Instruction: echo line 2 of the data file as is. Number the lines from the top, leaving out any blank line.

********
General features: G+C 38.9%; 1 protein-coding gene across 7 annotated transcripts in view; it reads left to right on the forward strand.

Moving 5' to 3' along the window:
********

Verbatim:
Moving 5' to 3' along the window: